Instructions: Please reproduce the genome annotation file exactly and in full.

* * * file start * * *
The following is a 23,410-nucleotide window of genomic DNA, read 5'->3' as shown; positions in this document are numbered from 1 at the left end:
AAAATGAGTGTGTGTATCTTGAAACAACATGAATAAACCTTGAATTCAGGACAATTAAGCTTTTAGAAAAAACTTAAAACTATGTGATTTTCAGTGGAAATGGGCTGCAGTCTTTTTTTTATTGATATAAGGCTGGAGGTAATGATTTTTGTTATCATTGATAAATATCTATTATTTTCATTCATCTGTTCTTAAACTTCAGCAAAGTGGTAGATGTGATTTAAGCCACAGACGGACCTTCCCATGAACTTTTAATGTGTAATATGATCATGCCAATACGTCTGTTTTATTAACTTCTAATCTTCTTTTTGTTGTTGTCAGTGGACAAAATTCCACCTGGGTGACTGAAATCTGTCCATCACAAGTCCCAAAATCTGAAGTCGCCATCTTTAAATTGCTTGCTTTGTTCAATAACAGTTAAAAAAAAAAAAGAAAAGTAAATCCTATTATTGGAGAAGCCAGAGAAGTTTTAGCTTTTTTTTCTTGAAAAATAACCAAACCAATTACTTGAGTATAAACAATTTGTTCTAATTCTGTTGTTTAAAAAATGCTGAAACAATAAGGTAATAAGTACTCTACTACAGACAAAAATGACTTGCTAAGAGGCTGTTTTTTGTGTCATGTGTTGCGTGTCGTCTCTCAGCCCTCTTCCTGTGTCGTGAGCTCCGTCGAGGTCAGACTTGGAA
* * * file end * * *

The following is a 23,410-nucleotide window of genomic DNA, read 5'->3' as shown; positions in this document are numbered from 1 at the left end:
AAAATGAGTGTGTGTATCTTGAAACAACATGAATAAACCTTGAATTCAGGACAATTAAGCTTTTAGAAAAAACTTAAAACTATGTGATTTTCAGTGGAAATGGGCTGCAGTCTTTTTTTTATTGATATAAGGCTGGAGGTAATGATTTTTGTTATCATTGATAAATATCTATTATTTTCATTCATCTGTTCTTAAACTTCAGCAAAGTGGTAGATGTGATTTAAGCCACAGACGGACCTTCCCATGAACTTTTAATGTGTAATATGATCATGCCAATACGTCTGTTTTATTAACTTCTAATCTTCTTTTTGTTGTTGTCAGTGGACAAAATTCCACCTGGGTGACTGAAATCTGTCCATCACAAGTCCCAAAATCTGAAGTCGCCATCTTTAAATTGCTTGCTTTGTTCAATAACAGTTAAAAAAAAAAAAGAAAAGTAAATCCTATTATTGGAGAAGCCAGAGAAGTTTTAGCTTTTTTTTCTTGAAAAATAACCAAACCAATTACTTGAGTATAAACAATTTGTTCTAATTCTGTTGTTTAAAAAATGCTGAAACAATAAGGTAATAAGTACTCTACTACAGACAAAAATGACTTGCTAAGAGGCTGTTTTTTGTGTCATGTGTTGCGTGTCGTCTCTCAGCCCTCTTCCTGTGTCGTGAGCTCCGTCGAGGTCAGACTTGGAA